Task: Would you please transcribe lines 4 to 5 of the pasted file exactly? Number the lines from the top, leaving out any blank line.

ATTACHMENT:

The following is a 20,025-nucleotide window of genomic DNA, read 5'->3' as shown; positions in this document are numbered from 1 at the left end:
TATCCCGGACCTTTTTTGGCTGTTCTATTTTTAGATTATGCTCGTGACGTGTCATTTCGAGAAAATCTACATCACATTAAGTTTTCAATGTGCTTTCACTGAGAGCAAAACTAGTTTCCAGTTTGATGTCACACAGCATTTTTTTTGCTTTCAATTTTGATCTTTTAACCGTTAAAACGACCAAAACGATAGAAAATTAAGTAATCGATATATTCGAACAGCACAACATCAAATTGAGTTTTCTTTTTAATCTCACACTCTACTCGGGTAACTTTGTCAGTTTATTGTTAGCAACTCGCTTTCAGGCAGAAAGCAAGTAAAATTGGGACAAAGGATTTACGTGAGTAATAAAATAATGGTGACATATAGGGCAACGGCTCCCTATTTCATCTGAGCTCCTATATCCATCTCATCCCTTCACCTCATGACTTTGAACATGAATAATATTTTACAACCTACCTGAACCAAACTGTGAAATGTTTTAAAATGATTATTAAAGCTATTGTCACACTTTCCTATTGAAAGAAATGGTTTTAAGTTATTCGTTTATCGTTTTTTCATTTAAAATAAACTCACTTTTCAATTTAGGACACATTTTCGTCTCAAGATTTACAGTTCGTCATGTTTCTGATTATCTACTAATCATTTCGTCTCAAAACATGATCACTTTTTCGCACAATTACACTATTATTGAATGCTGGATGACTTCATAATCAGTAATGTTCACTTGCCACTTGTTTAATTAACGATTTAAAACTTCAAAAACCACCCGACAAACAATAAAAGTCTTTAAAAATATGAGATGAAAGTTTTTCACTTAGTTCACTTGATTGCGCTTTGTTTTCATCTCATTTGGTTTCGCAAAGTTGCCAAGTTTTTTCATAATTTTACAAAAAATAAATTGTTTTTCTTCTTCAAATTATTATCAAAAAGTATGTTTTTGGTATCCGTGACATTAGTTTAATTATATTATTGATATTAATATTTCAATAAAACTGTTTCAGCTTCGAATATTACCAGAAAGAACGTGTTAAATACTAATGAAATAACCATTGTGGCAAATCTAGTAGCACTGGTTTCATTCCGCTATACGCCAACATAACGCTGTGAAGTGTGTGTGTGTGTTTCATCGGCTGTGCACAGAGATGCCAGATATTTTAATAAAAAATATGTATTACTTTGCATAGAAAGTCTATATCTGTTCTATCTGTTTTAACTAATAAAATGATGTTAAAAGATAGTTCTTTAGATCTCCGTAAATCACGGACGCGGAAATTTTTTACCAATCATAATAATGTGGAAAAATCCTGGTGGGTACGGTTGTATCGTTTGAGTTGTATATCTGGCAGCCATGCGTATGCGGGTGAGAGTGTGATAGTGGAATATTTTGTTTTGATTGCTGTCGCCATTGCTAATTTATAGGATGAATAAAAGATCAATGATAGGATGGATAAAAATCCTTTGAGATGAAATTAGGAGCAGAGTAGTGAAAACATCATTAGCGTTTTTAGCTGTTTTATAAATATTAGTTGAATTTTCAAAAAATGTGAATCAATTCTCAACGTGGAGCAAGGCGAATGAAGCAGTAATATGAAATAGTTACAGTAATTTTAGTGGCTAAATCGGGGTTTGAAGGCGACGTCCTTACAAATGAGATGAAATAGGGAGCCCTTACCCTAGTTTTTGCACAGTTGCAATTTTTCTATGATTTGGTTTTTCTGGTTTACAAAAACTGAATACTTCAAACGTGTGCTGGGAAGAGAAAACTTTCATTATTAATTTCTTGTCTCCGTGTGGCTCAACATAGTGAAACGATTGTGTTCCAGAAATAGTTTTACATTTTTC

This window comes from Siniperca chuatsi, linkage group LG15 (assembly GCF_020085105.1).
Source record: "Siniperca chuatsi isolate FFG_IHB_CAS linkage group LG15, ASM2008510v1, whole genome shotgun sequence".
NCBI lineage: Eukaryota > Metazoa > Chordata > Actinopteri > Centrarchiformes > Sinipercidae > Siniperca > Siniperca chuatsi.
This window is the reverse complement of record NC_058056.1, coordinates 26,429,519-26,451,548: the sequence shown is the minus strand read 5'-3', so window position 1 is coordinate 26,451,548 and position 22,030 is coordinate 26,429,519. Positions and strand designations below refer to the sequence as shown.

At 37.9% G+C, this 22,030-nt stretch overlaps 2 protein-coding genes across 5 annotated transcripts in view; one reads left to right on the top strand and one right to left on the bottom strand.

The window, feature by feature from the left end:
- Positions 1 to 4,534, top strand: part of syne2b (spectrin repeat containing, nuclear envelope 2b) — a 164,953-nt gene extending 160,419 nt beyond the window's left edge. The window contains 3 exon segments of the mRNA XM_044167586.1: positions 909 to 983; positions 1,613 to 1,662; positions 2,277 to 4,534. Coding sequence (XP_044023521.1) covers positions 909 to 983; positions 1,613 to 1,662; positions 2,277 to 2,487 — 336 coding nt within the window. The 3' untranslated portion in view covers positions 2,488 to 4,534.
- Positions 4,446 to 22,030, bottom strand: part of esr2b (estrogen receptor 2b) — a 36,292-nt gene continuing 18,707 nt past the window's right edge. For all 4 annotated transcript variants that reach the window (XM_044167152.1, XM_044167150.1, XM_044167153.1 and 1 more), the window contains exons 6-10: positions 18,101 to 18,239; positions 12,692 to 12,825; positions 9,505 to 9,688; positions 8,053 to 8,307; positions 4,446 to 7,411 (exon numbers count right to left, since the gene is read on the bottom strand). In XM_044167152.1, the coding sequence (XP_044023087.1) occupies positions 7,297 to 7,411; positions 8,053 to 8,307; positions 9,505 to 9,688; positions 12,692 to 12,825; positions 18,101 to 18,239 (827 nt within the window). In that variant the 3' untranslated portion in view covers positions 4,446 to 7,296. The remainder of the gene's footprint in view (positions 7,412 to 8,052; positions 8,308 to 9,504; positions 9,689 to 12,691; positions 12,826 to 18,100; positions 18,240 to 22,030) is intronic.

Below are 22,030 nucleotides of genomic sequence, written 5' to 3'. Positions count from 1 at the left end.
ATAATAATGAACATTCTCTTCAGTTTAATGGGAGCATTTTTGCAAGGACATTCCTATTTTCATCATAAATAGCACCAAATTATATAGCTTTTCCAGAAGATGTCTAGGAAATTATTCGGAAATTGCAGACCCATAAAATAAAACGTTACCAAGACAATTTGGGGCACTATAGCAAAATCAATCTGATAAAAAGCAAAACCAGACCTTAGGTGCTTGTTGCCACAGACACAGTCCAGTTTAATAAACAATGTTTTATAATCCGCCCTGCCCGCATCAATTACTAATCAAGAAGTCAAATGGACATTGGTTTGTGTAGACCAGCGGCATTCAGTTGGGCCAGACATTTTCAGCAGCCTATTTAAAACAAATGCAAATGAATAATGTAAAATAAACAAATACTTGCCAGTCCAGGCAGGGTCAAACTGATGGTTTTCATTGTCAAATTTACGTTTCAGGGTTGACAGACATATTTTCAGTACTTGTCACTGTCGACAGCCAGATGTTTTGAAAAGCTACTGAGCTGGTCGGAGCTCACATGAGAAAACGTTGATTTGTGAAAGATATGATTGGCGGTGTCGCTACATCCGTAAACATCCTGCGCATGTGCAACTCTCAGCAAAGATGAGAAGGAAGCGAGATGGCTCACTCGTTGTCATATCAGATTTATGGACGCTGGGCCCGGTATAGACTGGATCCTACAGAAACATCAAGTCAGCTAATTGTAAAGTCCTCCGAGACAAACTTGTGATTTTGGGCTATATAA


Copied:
Source record: "Siniperca chuatsi isolate FFG_IHB_CAS linkage group LG15, ASM2008510v1, whole genome shotgun sequence".
NCBI lineage: Eukaryota > Metazoa > Chordata > Actinopteri > Centrarchiformes > Sinipercidae > Siniperca > Siniperca chuatsi.